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The Roundtable: Monetizing Med Data in Web3

Monetizing personal medical data on an individual level will soon be possible, but there are hurdles.

In the United States and beyond, healthcare has become one of the controversial fields of our time. From prohibitive costs to the pitfalls of a profit-driven model, the industry seems less geared to patients’ well-being than ever. Can Web3 address some of today’s pressing issues in medicine? A panel of experts joined Roundtable to talk bioethics and the future of NFTs in healthcare and medicine. In this segment, they discuss regulatory and cultural hurdles to monetizing personal medical data in a Web3 world.  

One of the blockchain’s promises for healthcare is the ability allow individuals to regain control over their personal data. But Marielle Gross notes that such a shift requires structures that don’t currently exist: current market incentives favor monetizing data at scale.

“There's this great theory that if we give you a copy of your records and say, now you too, can you too can monetize this, but the unit economics are such that the institution is already able to monetize it at scale,” she explains. “All of those companies who want access to that data are getting it deeply discounted. Their access to your records is pennies on the dollar. So what incentive do they have to transact with you as an individual?”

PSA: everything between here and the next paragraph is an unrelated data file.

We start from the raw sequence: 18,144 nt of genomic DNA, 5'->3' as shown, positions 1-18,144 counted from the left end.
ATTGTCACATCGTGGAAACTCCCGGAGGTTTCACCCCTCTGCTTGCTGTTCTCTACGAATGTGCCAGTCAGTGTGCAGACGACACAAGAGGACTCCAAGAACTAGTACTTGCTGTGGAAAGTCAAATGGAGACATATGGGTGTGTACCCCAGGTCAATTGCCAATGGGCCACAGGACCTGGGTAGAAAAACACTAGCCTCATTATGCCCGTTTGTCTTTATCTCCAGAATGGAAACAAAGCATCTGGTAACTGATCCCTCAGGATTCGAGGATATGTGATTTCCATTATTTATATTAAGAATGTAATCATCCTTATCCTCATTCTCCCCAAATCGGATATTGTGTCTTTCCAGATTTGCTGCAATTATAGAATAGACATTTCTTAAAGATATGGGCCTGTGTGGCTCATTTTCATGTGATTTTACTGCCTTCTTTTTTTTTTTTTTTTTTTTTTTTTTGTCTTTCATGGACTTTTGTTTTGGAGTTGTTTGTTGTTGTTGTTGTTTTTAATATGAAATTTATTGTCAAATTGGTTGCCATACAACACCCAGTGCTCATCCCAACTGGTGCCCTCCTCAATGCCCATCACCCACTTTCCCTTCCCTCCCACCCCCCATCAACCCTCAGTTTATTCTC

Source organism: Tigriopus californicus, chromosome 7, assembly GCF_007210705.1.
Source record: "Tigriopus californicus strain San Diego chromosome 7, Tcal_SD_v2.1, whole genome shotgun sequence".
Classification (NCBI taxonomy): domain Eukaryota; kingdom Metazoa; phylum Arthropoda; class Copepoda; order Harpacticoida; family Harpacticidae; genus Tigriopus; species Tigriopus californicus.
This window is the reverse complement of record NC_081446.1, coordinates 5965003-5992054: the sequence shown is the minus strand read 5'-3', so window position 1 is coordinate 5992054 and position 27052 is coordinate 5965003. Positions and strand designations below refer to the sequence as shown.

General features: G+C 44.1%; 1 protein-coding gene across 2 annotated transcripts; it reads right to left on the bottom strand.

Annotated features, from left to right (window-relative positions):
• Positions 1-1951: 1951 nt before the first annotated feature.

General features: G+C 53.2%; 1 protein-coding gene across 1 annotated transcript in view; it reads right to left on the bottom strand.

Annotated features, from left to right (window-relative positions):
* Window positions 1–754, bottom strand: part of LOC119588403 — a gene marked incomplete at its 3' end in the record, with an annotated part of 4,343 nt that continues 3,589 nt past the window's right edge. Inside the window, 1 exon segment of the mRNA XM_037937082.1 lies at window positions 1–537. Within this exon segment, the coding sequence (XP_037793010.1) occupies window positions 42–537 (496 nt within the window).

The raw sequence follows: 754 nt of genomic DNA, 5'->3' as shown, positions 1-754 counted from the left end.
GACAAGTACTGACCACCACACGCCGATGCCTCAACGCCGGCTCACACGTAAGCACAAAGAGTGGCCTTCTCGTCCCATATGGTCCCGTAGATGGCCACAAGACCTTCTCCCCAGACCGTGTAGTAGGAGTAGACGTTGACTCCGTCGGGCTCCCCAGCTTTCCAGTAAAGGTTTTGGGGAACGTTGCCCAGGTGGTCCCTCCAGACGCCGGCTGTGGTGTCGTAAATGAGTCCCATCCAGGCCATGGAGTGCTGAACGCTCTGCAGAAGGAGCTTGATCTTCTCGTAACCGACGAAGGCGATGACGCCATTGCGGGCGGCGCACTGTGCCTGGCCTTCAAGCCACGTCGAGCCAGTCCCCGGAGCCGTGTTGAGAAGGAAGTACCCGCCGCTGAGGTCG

Chrissa McFarlane observes, however, that some mechanisms already exist for patients to regain control over their medical records. 

“Hospital systems are required to give patients access to their information, and we're already seeing fines for this. There has to be cumulative effort across stakeholders, including policymakers and government. We've had electronic medical record systems who are essentially the data brokers lobby against this for years, because they think that people don't need to know or have access to their information, because we're not going to do anything with it,” she says. 

“A mindset change needs to happen, and a lot of this is through regulation. We see it as an opening of a marketplace, where it's a level playing field.”

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Watch the full discussion below:

Roundtable Guests:

Chrissa McFarlane, Founder & CEO, Patientory

Marielle Gross, Bioethics Professor, University of Pittsburgh

Kristin Kostick-Quenet, Professor, Baylor College of Medicine

Jane Thomason, Chairperson, Kasei Holdings